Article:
Google Maps announced changes to its Location History feature to allow data to be saved directly to a user’s device or via cloud storage rather than on Google servers.
Via the company’s The Keyword blog, Google said changes to user location data saying “We’re introducing new updates to give you even more control over this important, personal information.”
Google Maps will auto-delete history
The search giant has stated an “auto-delete” timeframe of three months replacing the current timeline of 18 months as a standard. Which is a substantial time jump in how much data can be recorded by default.
Google also announced that location-specific data can be deleted permanently on devices, saying “The ability to delete place-related activity from Maps starts rolling out on Android and iOS in the coming weeks.”
Legal critics speculate data-request-driven decision
Many in the legal world see this update coincide with the requests the company receives for data, known as “Geofence Warrants.”
According to the National Association of Criminal Defence Lawyers (NACD), “Geofence” requests by law enforcement are used to narrow down possible witnesses and suspects within one location at a set time.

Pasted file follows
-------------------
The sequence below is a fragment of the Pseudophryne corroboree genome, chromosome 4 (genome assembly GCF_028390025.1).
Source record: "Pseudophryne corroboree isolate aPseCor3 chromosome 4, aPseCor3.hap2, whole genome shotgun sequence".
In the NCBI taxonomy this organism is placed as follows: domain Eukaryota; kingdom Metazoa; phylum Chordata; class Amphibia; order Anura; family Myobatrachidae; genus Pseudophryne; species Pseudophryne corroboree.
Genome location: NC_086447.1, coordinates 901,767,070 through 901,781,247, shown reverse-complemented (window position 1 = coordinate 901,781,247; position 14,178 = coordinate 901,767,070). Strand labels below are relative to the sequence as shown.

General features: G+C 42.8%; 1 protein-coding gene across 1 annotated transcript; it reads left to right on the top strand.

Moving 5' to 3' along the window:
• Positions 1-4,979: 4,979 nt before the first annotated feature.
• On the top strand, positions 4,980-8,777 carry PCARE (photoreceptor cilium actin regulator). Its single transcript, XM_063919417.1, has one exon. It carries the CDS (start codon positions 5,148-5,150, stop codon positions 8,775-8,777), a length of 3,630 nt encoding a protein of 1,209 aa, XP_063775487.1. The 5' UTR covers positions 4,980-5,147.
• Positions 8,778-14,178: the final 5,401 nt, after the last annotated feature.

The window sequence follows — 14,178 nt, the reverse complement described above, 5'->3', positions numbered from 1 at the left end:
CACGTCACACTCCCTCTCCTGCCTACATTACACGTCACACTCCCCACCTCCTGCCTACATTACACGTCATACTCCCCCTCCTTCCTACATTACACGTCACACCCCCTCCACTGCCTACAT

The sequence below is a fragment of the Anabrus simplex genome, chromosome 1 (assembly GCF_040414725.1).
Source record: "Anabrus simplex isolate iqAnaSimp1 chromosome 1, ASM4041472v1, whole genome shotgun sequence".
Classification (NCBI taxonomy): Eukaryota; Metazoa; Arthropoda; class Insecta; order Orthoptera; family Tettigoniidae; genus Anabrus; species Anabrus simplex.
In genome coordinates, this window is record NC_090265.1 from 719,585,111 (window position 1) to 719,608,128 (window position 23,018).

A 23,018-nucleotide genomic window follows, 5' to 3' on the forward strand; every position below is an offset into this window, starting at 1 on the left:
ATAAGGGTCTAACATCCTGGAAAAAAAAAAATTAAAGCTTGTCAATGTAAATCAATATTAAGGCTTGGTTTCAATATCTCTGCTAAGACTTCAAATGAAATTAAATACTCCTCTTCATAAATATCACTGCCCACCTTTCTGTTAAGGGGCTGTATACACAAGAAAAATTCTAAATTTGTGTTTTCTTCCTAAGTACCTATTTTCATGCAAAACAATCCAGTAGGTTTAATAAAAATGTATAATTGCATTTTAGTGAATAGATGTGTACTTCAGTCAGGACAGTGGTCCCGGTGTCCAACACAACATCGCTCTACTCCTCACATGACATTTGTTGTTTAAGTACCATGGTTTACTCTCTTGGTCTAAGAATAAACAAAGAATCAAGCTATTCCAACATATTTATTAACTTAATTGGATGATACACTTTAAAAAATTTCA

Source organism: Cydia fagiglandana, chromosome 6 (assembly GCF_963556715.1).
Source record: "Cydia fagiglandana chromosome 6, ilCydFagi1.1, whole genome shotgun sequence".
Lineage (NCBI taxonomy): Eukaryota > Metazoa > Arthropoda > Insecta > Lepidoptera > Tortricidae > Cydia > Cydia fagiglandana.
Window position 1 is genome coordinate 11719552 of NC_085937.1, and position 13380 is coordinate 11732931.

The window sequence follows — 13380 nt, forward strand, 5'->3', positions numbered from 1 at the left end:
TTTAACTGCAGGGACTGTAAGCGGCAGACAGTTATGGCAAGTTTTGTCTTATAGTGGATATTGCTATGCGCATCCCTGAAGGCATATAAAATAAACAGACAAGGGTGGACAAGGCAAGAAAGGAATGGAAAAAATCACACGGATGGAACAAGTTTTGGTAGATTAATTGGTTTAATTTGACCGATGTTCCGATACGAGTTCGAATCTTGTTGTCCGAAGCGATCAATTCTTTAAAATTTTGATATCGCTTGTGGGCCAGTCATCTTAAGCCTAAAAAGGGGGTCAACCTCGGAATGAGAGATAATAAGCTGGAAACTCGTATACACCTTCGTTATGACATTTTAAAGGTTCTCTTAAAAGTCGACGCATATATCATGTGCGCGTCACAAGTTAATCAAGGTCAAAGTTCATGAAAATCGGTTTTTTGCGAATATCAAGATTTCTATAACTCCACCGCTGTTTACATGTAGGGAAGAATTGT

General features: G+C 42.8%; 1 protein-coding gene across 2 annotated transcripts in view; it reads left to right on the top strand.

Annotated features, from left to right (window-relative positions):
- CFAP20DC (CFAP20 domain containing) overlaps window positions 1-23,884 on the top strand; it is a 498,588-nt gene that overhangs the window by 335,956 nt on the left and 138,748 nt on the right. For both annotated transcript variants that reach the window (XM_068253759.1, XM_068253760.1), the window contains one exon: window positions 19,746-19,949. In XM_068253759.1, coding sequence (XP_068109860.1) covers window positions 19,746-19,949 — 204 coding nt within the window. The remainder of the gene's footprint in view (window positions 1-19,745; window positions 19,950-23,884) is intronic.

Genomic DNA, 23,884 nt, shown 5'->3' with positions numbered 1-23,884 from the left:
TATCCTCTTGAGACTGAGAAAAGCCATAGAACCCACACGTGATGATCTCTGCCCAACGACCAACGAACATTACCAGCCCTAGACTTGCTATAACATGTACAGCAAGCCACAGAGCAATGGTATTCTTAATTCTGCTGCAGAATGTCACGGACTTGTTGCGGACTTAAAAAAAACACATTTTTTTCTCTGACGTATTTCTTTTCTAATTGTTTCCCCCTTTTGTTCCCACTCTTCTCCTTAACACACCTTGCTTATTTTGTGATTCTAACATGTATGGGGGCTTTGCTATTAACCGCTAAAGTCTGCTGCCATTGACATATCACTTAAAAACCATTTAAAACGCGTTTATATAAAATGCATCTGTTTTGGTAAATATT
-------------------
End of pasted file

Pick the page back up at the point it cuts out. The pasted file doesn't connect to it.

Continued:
All done via the geographical location recorded via an Android or Apple device.
Google has not publicly stated the volume of information requests by law enforcement for several years, however, this data has been used in active Court of Appeals hearings.
Google’s announcement comes days after the U.S. Court of Appeals for the Fourth Circuit in Virginia, heard oral arguments in a case called United States v. Chatrie. The defense challenged the legality of these (Geofence) warrants and their application.
It is still speculation at this point if the update is a wholesome one to give users more control of data or a time-sensitive response from the search giant in the wake of potential landmark cases that relate to geolocation data.
It has been a mixed year for Google Maps with the announcement of a new AI focused update for the popular app. Providing AI simulations of potential journeys and vacations for users.
In more serious news, the escalating conflict in Gaza and Israel called for a restriction of real-time app data in the war zone.
Image Credit: Nastya Sensi, Pexels.